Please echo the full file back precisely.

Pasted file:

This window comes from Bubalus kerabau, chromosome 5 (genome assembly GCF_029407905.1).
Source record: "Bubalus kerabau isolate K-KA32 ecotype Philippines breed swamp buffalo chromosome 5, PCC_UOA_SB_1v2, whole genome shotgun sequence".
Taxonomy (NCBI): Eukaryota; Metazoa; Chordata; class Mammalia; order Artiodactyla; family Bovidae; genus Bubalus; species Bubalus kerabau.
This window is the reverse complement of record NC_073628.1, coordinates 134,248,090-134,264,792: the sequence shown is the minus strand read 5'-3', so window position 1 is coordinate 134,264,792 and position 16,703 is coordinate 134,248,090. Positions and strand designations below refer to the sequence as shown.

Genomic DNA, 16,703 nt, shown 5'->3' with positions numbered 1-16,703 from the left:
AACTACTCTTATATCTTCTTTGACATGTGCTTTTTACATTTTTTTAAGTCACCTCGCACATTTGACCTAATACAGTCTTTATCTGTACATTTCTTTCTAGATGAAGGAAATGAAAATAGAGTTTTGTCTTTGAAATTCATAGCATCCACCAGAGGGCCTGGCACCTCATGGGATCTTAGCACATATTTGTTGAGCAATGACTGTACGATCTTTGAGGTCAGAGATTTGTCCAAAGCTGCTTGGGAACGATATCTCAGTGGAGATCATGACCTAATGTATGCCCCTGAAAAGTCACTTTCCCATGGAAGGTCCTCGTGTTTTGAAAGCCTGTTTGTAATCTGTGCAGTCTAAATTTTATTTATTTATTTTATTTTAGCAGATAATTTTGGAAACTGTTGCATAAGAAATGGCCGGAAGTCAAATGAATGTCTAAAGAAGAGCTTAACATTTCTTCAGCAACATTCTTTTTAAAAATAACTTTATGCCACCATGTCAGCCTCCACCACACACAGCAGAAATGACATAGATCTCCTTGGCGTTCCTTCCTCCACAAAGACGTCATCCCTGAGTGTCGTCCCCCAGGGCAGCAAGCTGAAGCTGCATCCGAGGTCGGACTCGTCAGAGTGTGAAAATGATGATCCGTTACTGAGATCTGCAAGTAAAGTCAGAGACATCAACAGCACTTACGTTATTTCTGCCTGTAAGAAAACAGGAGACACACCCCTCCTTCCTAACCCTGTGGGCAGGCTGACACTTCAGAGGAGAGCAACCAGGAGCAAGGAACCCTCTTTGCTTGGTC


This window comes from Bubalus kerabau, chromosome 5 (genome assembly GCF_029407905.1).
Source record: "Bubalus kerabau isolate K-KA32 ecotype Philippines breed swamp buffalo chromosome 5, PCC_UOA_SB_1v2, whole genome shotgun sequence".
Taxonomy (NCBI): Eukaryota; Metazoa; Chordata; class Mammalia; order Artiodactyla; family Bovidae; genus Bubalus; species Bubalus kerabau.
This window is the reverse complement of record NC_073628.1, coordinates 134,248,090-134,264,792: the sequence shown is the minus strand read 5'-3', so window position 1 is coordinate 134,264,792 and position 16,703 is coordinate 134,248,090. Positions and strand designations below refer to the sequence as shown.

Genomic DNA, 16,703 nt, shown 5'->3' with positions numbered 1-16,703 from the left:
AACTACTCTTATATCTTCTTTGACATGTGCTTTTTACATTTTTTTAAGTCACCTCGCACATTTGACCTAATACAGTCTTTATCTGTACATTTCTTTCTAGATGAAGGAAATGAAAATAGAGTTTTGTCTTTGAAATTCATAGCATCCACCAGAGGGCCTGGCACCTCATGGGATCTTAGCACATATTTGTTGAGCAATGACTGTACGATCTTTGAGGTCAGAGATTTGTCCAAAGCTGCTTGGGAACGATATCTCAGTGGAGATCATGACCTAATGTATGCCCCTGAAAAGTCACTTTCCCATGGAAGGTCCTCGTGTTTTGAAAGCCTGTTTGTAATCTGTGCAGTCTAAATTTTATTTATTTATTTTATTTTAGCAGATAATTTTGGAAACTGTTGCATAAGAAATGGCCGGAAGTCAAATGAATGTCTAAAGAAGAGCTTAACATTTCTTCAGCAACATTCTTTTTAAAAATAACTTTATGCCACCATGTCAGCCTCCACCACACACAGCAGAAATGACATAGATCTCCTTGGCGTTCCTTCCTCCACAAAGACGTCATCCCTGAGTGTCGTCCCCCAGGGCAGCAAGCTGAAGCTGCATCCGAGGTCGGACTCGTCAGAGTGTGAAAATGATGATCCGTTACTGAGATCTGCAAGTAAAGTCAGAGACATCAACAGCACTTACGTTATTTCTGCCTGTAAGAAAACAGGAGACACACCCCTCCTTCCTAACCCTGTGGGCAGGCTGACACTTCAGAGGAGAGCAACCAGGAGCAAGGAACCCTCTTTGCTTGGTC